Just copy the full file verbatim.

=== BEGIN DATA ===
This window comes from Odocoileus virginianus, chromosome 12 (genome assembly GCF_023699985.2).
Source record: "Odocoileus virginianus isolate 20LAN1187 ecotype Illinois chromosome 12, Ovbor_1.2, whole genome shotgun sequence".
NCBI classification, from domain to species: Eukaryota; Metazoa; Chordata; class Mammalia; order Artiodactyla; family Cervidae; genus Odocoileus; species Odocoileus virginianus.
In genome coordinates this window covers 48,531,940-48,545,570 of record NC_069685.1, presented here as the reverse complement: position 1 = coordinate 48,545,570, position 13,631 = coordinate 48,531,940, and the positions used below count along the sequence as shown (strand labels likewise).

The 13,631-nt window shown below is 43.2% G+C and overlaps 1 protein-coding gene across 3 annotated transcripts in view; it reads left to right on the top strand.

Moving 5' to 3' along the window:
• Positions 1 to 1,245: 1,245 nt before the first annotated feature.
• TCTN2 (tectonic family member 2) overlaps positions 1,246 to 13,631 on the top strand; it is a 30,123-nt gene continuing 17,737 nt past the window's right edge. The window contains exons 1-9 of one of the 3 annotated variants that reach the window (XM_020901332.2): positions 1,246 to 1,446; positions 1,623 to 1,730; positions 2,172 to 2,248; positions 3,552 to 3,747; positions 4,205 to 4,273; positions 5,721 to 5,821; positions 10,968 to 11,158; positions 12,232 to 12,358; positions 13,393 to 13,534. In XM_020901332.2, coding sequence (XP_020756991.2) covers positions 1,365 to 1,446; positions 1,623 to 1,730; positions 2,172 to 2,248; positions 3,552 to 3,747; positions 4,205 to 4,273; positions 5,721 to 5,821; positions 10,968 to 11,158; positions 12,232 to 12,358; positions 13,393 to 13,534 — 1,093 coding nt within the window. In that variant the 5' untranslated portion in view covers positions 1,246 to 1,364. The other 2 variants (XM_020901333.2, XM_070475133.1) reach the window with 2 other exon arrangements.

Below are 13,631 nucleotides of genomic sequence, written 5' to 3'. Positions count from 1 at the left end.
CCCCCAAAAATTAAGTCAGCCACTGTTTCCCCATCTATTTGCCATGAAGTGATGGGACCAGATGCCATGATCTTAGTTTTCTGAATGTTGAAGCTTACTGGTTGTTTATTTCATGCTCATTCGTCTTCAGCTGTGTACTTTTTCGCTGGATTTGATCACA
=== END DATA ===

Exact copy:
This window comes from Odocoileus virginianus, chromosome 12 (genome assembly GCF_023699985.2).
Source record: "Odocoileus virginianus isolate 20LAN1187 ecotype Illinois chromosome 12, Ovbor_1.2, whole genome shotgun sequence".
NCBI classification, from domain to species: Eukaryota; Metazoa; Chordata; class Mammalia; order Artiodactyla; family Cervidae; genus Odocoileus; species Odocoileus virginianus.
In genome coordinates this window covers 48,531,940-48,545,570 of record NC_069685.1, presented here as the reverse complement: position 1 = coordinate 48,545,570, position 13,631 = coordinate 48,531,940, and the positions used below count along the sequence as shown (strand labels likewise).

The 13,631-nt window shown below is 43.2% G+C and overlaps 1 protein-coding gene across 3 annotated transcripts in view; it reads left to right on the top strand.

Moving 5' to 3' along the window:
• Positions 1 to 1,245: 1,245 nt before the first annotated feature.
• TCTN2 (tectonic family member 2) overlaps positions 1,246 to 13,631 on the top strand; it is a 30,123-nt gene continuing 17,737 nt past the window's right edge. The window contains exons 1-9 of one of the 3 annotated variants that reach the window (XM_020901332.2): positions 1,246 to 1,446; positions 1,623 to 1,730; positions 2,172 to 2,248; positions 3,552 to 3,747; positions 4,205 to 4,273; positions 5,721 to 5,821; positions 10,968 to 11,158; positions 12,232 to 12,358; positions 13,393 to 13,534. In XM_020901332.2, coding sequence (XP_020756991.2) covers positions 1,365 to 1,446; positions 1,623 to 1,730; positions 2,172 to 2,248; positions 3,552 to 3,747; positions 4,205 to 4,273; positions 5,721 to 5,821; positions 10,968 to 11,158; positions 12,232 to 12,358; positions 13,393 to 13,534 — 1,093 coding nt within the window. In that variant the 5' untranslated portion in view covers positions 1,246 to 1,364. The other 2 variants (XM_020901333.2, XM_070475133.1) reach the window with 2 other exon arrangements.

Below are 13,631 nucleotides of genomic sequence, written 5' to 3'. Positions count from 1 at the left end.
CCCCCAAAAATTAAGTCAGCCACTGTTTCCCCATCTATTTGCCATGAAGTGATGGGACCAGATGCCATGATCTTAGTTTTCTGAATGTTGAAGCTTACTGGTTGTTTATTTCATGCTCATTCGTCTTCAGCTGTGTACTTTTTCGCTGGATTTGATCACA